McClintock Has Fresh Optimism As President Signs Water Bill
Washington, DC — Congressman Tom McClintock broke the news to Clarke Broadcasting that President Obama has signed high profile federal water legislation that will impact the region.
We reported last week that a $588-million package passed in both the House and Senate, but it was unclear if the President would place his signature on it. It was supported by Democrat Senator Dianne Feinstein but opposed by Barbara Boxer.
McClintock says, “There are pretty important changes in this water bill that was just signed, and among them is added flexibility to manage the New Melones Reservoir. It means we will be able to store more water in it for beneficial human use.”
It also has $335-million in the bill to start construction of new reservoirs. McClintock points out that California has not built a major reservoir since New Melones in the 1970’s. The Congressman adds, “It expedites approval of new water projects, it updates flood control criteria so that we do not have to reduce all the water unnecessarily from our dams that we do for flood control purposes. And, it begins to add some degree of common sense to the environmental laws that have forced huge releases of water from the dams, even in the middle of the drought.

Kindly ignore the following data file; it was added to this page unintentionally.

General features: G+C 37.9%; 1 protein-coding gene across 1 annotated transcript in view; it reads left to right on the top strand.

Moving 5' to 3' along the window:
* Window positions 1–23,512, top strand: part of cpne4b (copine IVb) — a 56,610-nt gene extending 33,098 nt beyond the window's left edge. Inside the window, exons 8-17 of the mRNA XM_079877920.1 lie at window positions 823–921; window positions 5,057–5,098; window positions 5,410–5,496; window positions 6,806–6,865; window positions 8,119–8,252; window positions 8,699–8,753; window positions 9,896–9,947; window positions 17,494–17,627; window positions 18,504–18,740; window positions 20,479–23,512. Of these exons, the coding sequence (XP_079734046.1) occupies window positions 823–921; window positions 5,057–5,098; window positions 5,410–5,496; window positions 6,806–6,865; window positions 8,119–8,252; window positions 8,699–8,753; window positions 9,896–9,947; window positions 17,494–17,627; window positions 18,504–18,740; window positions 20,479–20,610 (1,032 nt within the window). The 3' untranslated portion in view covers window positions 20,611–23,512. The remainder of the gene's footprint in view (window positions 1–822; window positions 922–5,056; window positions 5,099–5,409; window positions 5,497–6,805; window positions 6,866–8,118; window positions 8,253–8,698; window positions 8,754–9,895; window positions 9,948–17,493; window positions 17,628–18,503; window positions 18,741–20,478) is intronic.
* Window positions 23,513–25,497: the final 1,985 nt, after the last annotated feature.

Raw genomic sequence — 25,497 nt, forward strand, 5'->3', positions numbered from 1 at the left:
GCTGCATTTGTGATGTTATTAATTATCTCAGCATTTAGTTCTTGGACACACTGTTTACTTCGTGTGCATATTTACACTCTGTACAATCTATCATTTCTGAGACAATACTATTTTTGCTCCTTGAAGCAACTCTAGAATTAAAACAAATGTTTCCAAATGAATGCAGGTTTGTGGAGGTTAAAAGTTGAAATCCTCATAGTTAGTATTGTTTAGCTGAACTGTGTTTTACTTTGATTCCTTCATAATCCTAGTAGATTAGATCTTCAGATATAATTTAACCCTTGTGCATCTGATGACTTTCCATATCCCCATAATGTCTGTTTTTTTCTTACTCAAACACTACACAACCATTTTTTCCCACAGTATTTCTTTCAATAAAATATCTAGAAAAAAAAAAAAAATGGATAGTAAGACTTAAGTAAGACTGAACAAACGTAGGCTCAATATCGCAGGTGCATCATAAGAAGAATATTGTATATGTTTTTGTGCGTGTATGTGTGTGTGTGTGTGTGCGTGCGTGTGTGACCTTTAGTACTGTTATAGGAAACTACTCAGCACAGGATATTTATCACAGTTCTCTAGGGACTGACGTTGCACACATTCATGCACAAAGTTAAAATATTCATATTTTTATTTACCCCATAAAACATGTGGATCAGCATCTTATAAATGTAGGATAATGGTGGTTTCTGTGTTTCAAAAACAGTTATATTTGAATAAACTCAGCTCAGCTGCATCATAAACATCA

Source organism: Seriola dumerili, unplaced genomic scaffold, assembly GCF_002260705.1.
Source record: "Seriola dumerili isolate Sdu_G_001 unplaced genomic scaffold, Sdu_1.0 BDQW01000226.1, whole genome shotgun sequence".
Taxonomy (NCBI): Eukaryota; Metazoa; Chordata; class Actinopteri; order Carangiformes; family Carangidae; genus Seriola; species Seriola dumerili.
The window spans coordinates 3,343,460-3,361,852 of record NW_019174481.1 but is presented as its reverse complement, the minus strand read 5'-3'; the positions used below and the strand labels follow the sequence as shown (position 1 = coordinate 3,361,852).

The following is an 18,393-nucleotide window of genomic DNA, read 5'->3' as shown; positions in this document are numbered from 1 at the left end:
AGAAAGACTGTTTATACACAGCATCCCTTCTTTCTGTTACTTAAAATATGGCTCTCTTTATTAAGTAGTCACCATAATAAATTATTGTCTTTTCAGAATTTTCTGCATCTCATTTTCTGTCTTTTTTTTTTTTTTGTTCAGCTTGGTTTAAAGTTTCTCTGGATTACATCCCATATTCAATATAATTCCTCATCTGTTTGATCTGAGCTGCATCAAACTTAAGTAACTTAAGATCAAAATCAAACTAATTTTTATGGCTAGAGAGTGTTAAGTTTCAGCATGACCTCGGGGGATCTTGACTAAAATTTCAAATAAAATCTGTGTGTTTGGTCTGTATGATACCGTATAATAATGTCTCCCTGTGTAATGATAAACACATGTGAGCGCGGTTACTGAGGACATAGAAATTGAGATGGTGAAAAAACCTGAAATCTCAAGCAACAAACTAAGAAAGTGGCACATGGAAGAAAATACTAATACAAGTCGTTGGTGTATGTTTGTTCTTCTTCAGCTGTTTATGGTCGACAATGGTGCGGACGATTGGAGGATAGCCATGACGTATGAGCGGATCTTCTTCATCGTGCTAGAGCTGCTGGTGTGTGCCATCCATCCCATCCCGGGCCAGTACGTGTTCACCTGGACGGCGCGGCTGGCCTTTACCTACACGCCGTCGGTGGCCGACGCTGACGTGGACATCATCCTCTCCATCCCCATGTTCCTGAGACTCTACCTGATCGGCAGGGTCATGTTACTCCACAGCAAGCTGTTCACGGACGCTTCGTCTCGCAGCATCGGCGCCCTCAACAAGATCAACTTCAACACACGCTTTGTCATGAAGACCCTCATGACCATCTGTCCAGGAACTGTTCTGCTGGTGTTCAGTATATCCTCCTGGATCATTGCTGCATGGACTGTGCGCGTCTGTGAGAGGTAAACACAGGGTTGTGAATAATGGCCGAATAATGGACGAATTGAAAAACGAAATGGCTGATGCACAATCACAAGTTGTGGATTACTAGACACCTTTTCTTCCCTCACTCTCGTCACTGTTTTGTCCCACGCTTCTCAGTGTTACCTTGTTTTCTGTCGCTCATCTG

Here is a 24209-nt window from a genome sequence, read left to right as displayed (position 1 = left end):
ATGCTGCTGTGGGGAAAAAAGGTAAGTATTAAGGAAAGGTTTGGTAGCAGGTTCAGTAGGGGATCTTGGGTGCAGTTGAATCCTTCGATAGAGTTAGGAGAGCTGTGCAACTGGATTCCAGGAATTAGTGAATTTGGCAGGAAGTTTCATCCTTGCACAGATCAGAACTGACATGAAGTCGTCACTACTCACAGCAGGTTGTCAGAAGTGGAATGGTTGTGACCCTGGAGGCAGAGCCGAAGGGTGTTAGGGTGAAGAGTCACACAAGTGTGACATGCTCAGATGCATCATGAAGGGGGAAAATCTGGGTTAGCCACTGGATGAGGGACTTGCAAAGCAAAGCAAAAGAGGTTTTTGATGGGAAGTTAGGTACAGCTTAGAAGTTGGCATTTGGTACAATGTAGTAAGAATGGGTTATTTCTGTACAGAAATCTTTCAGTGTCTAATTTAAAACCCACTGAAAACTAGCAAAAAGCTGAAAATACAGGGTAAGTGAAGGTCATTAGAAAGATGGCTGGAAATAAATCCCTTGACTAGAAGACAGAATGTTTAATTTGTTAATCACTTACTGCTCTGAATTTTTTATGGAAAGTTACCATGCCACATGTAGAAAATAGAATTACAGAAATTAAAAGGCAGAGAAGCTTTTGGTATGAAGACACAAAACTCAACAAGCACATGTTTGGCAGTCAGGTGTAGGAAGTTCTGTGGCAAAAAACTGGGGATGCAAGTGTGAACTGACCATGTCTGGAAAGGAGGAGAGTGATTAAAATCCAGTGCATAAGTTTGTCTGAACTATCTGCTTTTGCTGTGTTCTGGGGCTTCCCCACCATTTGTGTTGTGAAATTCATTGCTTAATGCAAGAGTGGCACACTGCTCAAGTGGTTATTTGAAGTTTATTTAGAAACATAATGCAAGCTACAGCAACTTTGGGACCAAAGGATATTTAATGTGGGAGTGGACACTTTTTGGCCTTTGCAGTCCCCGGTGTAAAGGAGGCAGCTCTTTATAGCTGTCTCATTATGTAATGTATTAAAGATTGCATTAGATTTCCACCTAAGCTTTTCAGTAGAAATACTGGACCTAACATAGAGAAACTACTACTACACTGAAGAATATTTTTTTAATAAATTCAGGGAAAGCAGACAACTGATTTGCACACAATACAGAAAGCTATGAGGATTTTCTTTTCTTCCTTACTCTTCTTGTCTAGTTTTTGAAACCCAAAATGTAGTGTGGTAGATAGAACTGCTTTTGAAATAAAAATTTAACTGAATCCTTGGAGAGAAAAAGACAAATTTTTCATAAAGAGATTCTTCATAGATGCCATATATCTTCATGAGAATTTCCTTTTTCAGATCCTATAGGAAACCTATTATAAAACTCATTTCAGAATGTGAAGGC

McClintock goes on to point out, “One of the things that I’ve been pushing for years, and we finally got in this bill, is language that pushes for new fish hatcheries to meet ESA requirements for endangered species. So instead of releasing millions of acre feet of water a year for environmental purposes, we’ll be able to meet the ESA criteria by adding fish hatcheries that can produce millions of smolts in a single year.”
McClintock also touts changes that will come to forest management. There is a provision that only applies to the Lake Tahoe Basin, but McClintock believes it will “quickly spread to general policy.” He explains, “It says that in thinning operations of 3,000 acres, you can bypass the multimillion dollar, multiyear, environmental studies that have made forest management cost prohibitive. Forest managers will be able to go in and take out the excess timber, before it burns, and that better guarantees healthy and resilient forests.”
Reflecting on the package as a whole, he says, “It is a big step forward. It has a lot of ground breaking provisions that by themselves are not going to solve our problems, but have now laid the groundwork for legislation in the next session where we can build upon these reforms to save our forests and deliver a new generation of water abundance to the people of California.”